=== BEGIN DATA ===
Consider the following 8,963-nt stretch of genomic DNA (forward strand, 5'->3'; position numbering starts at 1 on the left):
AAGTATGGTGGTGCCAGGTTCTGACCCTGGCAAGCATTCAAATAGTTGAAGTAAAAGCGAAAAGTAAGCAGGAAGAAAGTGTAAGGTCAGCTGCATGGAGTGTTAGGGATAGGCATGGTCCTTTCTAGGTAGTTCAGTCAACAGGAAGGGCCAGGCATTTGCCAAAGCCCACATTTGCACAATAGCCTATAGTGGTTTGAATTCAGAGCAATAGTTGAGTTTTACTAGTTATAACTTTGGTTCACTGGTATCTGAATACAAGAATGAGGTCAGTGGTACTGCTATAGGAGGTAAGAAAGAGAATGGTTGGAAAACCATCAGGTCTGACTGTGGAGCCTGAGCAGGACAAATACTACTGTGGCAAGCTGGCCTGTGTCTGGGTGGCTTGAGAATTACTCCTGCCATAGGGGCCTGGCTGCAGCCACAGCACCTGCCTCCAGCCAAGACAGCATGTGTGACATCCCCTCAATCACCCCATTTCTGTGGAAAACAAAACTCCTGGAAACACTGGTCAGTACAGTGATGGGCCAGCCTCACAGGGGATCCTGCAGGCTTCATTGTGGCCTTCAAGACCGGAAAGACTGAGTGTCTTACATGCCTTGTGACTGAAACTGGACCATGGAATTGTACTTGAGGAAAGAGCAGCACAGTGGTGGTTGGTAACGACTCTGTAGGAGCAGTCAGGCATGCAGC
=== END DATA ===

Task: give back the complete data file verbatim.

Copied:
Consider the following 8,963-nt stretch of genomic DNA (forward strand, 5'->3'; position numbering starts at 1 on the left):
AAGTATGGTGGTGCCAGGTTCTGACCCTGGCAAGCATTCAAATAGTTGAAGTAAAAGCGAAAAGTAAGCAGGAAGAAAGTGTAAGGTCAGCTGCATGGAGTGTTAGGGATAGGCATGGTCCTTTCTAGGTAGTTCAGTCAACAGGAAGGGCCAGGCATTTGCCAAAGCCCACATTTGCACAATAGCCTATAGTGGTTTGAATTCAGAGCAATAGTTGAGTTTTACTAGTTATAACTTTGGTTCACTGGTATCTGAATACAAGAATGAGGTCAGTGGTACTGCTATAGGAGGTAAGAAAGAGAATGGTTGGAAAACCATCAGGTCTGACTGTGGAGCCTGAGCAGGACAAATACTACTGTGGCAAGCTGGCCTGTGTCTGGGTGGCTTGAGAATTACTCCTGCCATAGGGGCCTGGCTGCAGCCACAGCACCTGCCTCCAGCCAAGACAGCATGTGTGACATCCCCTCAATCACCCCATTTCTGTGGAAAACAAAACTCCTGGAAACACTGGTCAGTACAGTGATGGGCCAGCCTCACAGGGGATCCTGCAGGCTTCATTGTGGCCTTCAAGACCGGAAAGACTGAGTGTCTTACATGCCTTGTGACTGAAACTGGACCATGGAATTGTACTTGAGGAAAGAGCAGCACAGTGGTGGTTGGTAACGACTCTGTAGGAGCAGTCAGGCATGCAGC